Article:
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Thursday, August 26, 2021

Social Workers’ Perceptions of Their Peers’ Unprofessional Behavior

Gricus, M., & Wysiekierski, L. (2021).
Journal of Social Work. 

This article explores social workers’ perceptions of their colleagues’ professional mistakes, and the influences of those opinions. Vignettes in a factorial survey helped to determine whether certain variables related to the social worker or the situation influenced the perception of others’ professional errors and ethical violations. The changed variables included personal characteristics of the offending social worker such as perceived race, gender, and sexual orientation of the social worker, and characteristics of the situation, such as the length of time involved in unprofessional behavior.

Licensed social workers in six U.S. states (n = 5596) read vignettes based on real cases brought before licensing boards (n = 22,127) and assigned levels of seriousness and importance to discipline. The vignettes rated most highly involved perceived harm to a client or other vulnerable individual. Those on the lower end of seriousness and importance to discipline were those violations against the profession of social work. Analysis of changed variables indicated respondents’ ratings were influenced by several situational factors, but not by personal characteristics of the social worker involved in the vignette.

Our findings provide some insight into the decision-making factors important to social workers. The results may be helpful to licensing boards considering the contextual factors of unprofessional behavior and whether to discipline certain actions.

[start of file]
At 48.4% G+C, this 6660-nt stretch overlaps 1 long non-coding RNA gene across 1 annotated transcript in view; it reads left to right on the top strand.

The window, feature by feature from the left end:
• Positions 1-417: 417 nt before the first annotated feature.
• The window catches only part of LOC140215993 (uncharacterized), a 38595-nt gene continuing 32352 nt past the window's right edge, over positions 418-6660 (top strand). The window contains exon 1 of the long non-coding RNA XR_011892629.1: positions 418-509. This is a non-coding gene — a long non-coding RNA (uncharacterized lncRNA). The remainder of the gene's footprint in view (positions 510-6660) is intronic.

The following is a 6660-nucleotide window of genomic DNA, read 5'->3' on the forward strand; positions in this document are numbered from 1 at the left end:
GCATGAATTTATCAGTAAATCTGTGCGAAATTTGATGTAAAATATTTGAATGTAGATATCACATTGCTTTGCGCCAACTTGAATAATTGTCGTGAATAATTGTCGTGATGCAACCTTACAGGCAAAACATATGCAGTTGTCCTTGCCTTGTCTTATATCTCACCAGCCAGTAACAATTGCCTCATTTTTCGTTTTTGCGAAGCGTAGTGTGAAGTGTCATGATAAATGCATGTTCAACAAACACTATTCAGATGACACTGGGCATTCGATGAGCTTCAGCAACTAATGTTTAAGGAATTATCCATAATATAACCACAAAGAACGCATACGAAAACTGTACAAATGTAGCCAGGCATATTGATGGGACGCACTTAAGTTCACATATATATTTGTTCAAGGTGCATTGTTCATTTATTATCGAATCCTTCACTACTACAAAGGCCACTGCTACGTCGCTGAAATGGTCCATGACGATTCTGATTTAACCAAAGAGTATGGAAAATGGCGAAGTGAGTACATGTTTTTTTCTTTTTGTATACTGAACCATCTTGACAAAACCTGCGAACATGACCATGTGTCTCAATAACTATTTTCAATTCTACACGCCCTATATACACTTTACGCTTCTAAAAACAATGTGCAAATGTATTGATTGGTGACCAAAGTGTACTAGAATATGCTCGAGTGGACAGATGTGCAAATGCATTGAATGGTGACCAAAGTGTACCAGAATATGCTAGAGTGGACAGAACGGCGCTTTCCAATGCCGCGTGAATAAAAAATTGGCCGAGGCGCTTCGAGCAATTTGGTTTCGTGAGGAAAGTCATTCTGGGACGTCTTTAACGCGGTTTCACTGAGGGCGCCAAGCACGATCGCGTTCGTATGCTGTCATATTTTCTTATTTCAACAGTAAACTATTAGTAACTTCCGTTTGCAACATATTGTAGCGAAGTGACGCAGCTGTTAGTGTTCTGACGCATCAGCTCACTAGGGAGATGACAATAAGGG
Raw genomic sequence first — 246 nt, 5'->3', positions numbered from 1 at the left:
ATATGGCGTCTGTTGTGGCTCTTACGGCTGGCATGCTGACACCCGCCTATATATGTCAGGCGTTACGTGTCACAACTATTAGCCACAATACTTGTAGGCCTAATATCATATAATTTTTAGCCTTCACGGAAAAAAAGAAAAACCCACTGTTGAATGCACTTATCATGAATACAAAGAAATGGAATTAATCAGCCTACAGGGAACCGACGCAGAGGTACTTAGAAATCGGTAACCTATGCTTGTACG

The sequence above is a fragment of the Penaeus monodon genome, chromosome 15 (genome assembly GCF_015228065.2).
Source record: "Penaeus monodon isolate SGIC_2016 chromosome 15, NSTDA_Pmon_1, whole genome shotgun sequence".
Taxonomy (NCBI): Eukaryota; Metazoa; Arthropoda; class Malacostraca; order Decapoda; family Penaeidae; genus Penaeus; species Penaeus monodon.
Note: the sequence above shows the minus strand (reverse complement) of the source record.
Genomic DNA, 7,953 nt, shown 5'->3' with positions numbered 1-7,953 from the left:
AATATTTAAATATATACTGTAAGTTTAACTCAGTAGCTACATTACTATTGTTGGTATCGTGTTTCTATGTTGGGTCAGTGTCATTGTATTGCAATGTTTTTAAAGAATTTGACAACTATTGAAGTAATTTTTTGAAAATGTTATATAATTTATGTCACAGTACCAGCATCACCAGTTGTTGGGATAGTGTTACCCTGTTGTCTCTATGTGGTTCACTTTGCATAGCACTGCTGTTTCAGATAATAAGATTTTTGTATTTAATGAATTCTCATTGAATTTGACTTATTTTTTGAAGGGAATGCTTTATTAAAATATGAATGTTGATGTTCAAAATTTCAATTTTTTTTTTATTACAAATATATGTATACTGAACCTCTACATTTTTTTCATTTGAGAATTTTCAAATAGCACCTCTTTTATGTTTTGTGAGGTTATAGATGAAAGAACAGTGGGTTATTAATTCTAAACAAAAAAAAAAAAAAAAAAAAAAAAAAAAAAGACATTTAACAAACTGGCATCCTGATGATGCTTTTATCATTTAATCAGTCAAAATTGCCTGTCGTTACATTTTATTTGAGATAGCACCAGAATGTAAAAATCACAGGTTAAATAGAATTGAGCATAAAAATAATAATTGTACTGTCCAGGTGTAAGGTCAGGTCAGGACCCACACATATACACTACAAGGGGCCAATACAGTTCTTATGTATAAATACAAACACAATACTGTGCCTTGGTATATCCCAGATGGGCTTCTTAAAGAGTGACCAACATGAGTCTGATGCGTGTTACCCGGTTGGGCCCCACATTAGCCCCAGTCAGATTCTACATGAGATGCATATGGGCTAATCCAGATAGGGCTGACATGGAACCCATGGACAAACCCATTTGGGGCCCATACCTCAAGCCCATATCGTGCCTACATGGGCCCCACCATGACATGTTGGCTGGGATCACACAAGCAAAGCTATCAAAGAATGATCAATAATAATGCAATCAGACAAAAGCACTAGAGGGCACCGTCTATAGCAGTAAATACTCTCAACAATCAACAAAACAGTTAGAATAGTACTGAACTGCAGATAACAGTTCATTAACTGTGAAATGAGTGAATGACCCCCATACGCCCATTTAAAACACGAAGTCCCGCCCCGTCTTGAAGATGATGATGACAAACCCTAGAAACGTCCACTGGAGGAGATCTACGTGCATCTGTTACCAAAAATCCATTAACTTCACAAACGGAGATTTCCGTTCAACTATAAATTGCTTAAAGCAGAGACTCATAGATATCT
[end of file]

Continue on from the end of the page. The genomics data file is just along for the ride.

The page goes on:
From the article:

The availability heuristic proposes that people make judgments based only on the information available at the time (Croskerry, 2002; Shah & Oppenheimer, 2008). The representativeness heuristic allows people to judge whether an example belongs to a given category (Bowes et al., 2020). In clinical settings, this heuristic can play out in diagnosing similar, but not identical, clinical presentations with the same diagnosis. The representativeness heuristic can also cause people to make judgments based on race and gender stereotypes (Bowes et al., 2020). Bisking et al. (2003) (as cited in Salvador, 2019) found that when individuals are involved in enacting sanctions on someone perceived to have engaged in misconduct, their decisions are influenced by characteristics of the offender such as gender. The anchoring and adjustment heuristic, also known as focalism or priming, reveals that people form judgments largely based on the first piece of information they receive and weigh it against all other information (Bowes et al., 2020). Focalism can help to explain why misinformation can be difficult to disprove.